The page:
The new Chevy Bolt will not have autonomous driving capability when it arrives in showrooms, but it will have 4G LTE connectivity. Why it that important? Because General Motors intends to position itself at the front of the coming car sharing revolution and the Bolt is a big part of that plan. Last month, the General said it is investing $500 million in Lyft, the ride hailing service that competes with Uber. Now it is introducing Maven, a service designed to compete with ZipCar.
Those who pretend to know the future see a world where urban residents no longer own private cars. Instead, they arrange for a ride whenever they need one using apps on their cell phones. GM says there are about 5,000,000 people who use Uber and Lyft today. It expects that number to double and then double again over the next five years.
A private car in the city sits idle 95% of the time. But the expenses associated with owning that car go on every minute of every day. Loan payments, insurance, and local registration fees don’t stop while a car is parked. Maintenance and repairs still have to be paid for, as do expenditures for parking and fuel. The idea is, a city dweller could save a ton of money each month by using a car only when needed. On the other side of the equation, corporations can make a ton of money by turning cars into 24 hour a day income producing machines.
Fewer cars on the road mean less congestion. Urban space dedicated to parking can be repurposed for recreation, bike paths and green space. People will walk more, making the society healthier and lowering medical care costs. In other words, by helping people share cars rather than own cars, General Motors and others can tap into a new revenue stream while benefiting society as a whole. What’s not to like?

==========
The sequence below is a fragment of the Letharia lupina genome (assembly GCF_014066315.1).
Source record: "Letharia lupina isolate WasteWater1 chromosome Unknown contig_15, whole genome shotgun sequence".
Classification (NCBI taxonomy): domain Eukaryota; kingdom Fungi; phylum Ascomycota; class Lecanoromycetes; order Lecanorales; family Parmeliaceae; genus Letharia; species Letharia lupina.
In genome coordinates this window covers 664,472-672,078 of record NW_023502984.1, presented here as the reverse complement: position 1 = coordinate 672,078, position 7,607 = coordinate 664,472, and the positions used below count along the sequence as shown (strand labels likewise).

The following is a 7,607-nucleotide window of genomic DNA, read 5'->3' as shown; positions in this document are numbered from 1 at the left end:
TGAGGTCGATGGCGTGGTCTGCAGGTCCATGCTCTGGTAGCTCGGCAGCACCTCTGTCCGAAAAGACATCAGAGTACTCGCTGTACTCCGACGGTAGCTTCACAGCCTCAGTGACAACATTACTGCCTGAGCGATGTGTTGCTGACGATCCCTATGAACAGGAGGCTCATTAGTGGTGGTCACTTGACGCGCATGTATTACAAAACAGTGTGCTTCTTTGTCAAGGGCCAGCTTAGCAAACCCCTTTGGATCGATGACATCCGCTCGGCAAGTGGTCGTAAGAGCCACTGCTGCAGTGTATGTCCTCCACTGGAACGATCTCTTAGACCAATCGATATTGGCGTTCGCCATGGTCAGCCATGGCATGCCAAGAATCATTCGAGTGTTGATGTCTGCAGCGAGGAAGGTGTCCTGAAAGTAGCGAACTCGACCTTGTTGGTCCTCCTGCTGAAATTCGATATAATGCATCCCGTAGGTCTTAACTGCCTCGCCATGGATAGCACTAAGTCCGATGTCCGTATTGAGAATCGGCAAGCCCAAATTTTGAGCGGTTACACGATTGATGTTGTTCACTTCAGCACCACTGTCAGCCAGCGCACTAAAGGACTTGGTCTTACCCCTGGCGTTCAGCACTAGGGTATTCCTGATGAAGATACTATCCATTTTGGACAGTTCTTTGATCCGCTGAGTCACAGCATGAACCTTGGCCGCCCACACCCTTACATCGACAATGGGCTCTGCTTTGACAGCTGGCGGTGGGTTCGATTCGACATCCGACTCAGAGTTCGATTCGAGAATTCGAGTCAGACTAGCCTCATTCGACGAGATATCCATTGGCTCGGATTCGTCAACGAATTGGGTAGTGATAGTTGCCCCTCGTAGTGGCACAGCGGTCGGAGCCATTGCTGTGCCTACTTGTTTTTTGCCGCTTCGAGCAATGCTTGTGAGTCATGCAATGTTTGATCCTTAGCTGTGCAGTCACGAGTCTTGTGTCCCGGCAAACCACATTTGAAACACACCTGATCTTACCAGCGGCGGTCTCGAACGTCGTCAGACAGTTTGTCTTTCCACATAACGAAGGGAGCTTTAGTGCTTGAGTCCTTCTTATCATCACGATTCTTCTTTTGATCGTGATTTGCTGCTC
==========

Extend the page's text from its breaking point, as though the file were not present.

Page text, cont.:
“What this is all about… is making sure that we can provide a service that’s completely seamless, completely connected, very easy to use, highly personalized, and a very efficient way to get around from A to B, from a car utilization perspective,” said GM President Dan Ammann in a conference call with reporters Wednesday evening.
The cars will be compatible with Apple CarPlay, Android Auto, and SiriusXM, allowing users to teleport their digital existence into any vehicle they happen to be in. Julia Steyn, GM’s vice president for urban mobility, said the key is to make “the passenger and customer to feel like it’s your own vehicle.” According to The Verge, Maven signals GM’s intention to embrace car sharing rather than fighting it. “Car-share [and] ride-share, in general, is much more an opportunity for General Motors than it is a threat,” Ammann says. “It’s already a sizable marketplace, and it’s growing quite rapidly.”
Maven will only be available at 21 locations throughout the city of Ann Arbor in Michigan. At first it will use mostly Chevy Sparks but may add Chevy Bolts when they become available. But it can easily expand to include other car sharing programs in other cities. GM expects to have 5,000 users by the end of the year.
GM is not alone in pursuing car sharing, of course. Tesla CEO Elon Musk famously did a very public double take during an investors conference call last fall. Stock analyst Adam Jonas asked if Tesla is planning a similar service. Musk looked stricken and declined to answer the question.
What do you think of the car sharing idea? Is it something you would be interested in? Let us know why or why not in the comments section.